Discover Hatfield-McCoy country at Appalachian Heritage Day

Discover Hatfield-McCoy country at Appalachian Heritage Day
A logger poses with his family and hands among logs timbered in West Virginia hills. (Photo courtesy Brandon Ray Kirk)

Though the Appalachian Mountains wander from Alabama to Newfoundland, there's hardly a more quintessentially Appalachian territory than that in which the Hatfields and McCoys feuded in southern West Virginia.


That's why the inaugural Appalachian Heritage Day being hosted Aug. 24 in Logan, West Virginia, has all the makings of a world-class celebration of culture, according to officials at Southern W.Va. Community and Technical College.

The noon-to-8 p.m. event, which is free and open to the public, will feature musicians, workshops, artisans, authors, and other vendors associated with Appalachia, according to organizer Brandon Ray Kirk, associate professor of history at the college.

"Anyone who is interested in Appalachia is welcome," Kirk said.


"It will be inside this year, but, if it grows, we will expand into more of our buildings and spill outside—especially with artisans."

The event will feature presentations, author readings, music workshops, a genealogy workshop, a writers' workshop, and information tables that promote history, culture, tourism, and economic development.

Festivities will culminate with the gathered musicians joining for a concert in the college's Savas Kostas Performing Arts Center at 6 p.m.

Numerous regional authors, award-winning old-time musicians, and Appalachian scholars will be featured, Kirk said.


Featured musicians will include Logan native Roger Bryant; Chapmanville child violinist Liam Farley; Lincoln County multi-instrumentalist Paul Gartner; bluegrass musician and founder of Glenville State College's bluegrass music program, Buddy Griffin; multi-talented performer Bill Hairston; old-time banjo player Kim Johnson; Cody Jordan, a member of Modock Rounders, one of West Virginia's most popular old-time bands; multi-instrumentalist, old time-enthusiast and experienced festival organizer David O'Dell; Lincoln County master of labor songs and hostess of The Friendly Neighbor Radio Show, Elaine Purkey; well-known fiddler, square dance caller and flatfoot dancer, Mack Samples; and internationally known fiddler and friend to late Sen. Robert C. Byrd, Bobby Taylor.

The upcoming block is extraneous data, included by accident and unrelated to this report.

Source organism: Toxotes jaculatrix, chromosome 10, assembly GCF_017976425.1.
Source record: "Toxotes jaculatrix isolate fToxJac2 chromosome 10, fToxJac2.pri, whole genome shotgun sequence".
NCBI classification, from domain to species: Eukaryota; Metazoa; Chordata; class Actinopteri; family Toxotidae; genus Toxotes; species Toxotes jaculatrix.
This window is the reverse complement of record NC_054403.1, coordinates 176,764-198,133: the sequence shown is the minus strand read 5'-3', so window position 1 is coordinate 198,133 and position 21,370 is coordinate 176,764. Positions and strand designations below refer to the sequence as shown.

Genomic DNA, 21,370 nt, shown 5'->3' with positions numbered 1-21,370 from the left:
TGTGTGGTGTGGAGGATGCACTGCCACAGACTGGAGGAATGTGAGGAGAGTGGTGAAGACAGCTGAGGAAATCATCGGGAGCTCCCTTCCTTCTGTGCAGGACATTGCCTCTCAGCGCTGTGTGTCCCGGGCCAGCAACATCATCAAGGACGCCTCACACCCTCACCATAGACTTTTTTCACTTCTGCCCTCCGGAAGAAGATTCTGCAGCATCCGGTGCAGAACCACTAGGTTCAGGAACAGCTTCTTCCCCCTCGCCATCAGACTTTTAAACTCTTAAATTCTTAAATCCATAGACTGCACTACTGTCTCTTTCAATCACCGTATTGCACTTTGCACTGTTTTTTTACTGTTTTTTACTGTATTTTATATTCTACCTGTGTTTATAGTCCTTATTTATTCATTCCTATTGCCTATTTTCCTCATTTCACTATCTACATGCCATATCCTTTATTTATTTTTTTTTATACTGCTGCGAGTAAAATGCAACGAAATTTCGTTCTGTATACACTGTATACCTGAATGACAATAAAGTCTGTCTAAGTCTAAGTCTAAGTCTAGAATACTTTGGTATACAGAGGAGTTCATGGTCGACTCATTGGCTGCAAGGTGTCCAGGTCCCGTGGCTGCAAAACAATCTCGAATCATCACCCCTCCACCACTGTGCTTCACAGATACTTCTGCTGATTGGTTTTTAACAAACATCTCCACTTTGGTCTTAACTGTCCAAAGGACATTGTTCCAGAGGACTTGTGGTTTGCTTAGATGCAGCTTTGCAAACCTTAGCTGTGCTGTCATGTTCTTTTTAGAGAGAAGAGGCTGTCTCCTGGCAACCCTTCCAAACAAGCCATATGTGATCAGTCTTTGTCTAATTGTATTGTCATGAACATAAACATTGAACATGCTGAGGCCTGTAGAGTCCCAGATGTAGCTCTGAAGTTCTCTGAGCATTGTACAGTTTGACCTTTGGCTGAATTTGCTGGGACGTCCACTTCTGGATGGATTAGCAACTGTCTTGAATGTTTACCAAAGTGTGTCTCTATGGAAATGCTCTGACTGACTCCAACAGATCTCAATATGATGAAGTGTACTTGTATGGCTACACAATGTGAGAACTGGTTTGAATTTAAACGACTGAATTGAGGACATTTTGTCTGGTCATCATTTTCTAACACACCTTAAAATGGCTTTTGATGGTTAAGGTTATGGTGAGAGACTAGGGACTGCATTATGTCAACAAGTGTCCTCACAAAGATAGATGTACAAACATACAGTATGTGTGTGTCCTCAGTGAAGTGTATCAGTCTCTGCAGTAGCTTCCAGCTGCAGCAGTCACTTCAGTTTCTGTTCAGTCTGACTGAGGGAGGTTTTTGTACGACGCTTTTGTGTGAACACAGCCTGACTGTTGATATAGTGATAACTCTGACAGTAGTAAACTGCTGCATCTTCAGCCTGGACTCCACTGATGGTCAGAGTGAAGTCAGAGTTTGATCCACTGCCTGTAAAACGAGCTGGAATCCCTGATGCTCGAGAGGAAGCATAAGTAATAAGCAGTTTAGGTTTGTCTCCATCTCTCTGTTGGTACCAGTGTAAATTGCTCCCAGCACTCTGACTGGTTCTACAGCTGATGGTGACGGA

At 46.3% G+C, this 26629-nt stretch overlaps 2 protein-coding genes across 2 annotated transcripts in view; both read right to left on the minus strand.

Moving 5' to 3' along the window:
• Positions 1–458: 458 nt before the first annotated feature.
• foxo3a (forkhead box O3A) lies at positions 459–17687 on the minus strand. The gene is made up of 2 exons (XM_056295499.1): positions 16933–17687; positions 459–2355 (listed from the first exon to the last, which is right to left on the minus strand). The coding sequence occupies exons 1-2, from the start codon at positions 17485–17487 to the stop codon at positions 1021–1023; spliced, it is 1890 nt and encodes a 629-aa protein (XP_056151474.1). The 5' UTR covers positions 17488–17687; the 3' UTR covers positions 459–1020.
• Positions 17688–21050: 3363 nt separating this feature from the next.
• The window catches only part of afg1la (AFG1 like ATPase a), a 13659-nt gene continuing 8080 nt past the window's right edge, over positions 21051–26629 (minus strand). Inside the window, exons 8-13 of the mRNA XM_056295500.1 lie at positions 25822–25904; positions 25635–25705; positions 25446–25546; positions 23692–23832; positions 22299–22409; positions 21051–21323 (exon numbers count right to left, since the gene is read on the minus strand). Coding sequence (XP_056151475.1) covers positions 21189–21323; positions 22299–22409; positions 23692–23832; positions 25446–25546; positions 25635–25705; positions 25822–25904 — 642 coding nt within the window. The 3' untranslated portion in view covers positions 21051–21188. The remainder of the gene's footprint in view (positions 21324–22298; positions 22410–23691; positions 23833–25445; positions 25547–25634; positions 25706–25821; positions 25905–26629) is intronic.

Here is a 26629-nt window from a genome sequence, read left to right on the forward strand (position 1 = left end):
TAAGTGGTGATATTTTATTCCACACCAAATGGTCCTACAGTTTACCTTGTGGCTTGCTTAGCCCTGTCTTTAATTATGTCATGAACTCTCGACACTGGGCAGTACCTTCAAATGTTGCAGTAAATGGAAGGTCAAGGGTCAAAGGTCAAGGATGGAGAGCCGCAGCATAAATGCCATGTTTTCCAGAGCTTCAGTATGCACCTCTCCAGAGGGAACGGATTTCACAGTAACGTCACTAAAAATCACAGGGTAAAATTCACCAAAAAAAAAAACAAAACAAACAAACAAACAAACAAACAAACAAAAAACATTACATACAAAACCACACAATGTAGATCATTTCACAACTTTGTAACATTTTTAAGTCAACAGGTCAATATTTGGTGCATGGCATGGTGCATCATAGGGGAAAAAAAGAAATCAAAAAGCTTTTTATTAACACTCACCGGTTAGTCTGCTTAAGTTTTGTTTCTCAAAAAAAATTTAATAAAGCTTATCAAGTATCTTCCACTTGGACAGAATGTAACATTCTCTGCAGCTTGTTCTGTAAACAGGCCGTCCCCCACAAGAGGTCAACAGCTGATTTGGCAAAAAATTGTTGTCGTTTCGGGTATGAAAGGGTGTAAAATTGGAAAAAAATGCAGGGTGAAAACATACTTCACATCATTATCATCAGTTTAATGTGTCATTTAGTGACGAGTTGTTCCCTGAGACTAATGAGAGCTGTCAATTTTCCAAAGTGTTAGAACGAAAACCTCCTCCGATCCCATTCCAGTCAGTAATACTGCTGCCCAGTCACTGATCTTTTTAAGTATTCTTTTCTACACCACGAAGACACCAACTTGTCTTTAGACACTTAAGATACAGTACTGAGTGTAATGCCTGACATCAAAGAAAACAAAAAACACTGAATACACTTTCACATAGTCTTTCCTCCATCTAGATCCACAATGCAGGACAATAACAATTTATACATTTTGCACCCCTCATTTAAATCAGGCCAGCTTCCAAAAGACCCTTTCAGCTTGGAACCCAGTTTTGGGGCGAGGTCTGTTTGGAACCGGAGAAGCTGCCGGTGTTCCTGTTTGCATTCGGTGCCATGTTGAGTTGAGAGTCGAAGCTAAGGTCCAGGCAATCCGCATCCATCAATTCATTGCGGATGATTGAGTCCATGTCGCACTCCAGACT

Regional authors that will be featured at the event include Laura Treacy Bentley, a poet and novelist featured on "A Prairie Home Companion," and recipient of a Fellowship Award for Literature from the W.Va. Commission on the Arts; Brandon Kirk, a history professor whose work has been featured in Smithsonian Magazine and The New Yorker; Cat Pleska, an award-winning author, editor, educator, publisher and storyteller; Carter Taylor Seaton, author of two novels including "Hippie Homesteaders," as well as a biography of the late Ken Hechler; and M. Lynn Squires, a fiction crafter, poet, blogger and magazine columnist regularly featured in Charleston Home and Living Magazine.

Featured scholars include Dr. Chris Green, director of the Loyal Jones Appalachian Center at Berea College and a poet; Dr. Charles Keeney, a history professor at SWVCTC and labor expert; and Dr. Brian McKnight, founding director of the Center for Appalachian Studies at UVA-Wise and expert on the Civil War in Appalachia.

Numerous other musicians, authors and scholars, as well as agencies relating to history, culture, tourism, and economic development, will be on hand for the day. Free workshops will be offered to the public. There will be food vendors on-site, as well, featuring popular local food attractions.

Find out more at the event website.

UPDATE: Since this article's first publication, Carter Seaton’s programming has been expanded, Wayne County historian and member of the House of Delegates Robert Thompson has been added as a speaker, and wright Jerrill Vance has been added as a demonstrator. The Almost Heaven Dulcimer Club has been added to to the schedule of musical performers.

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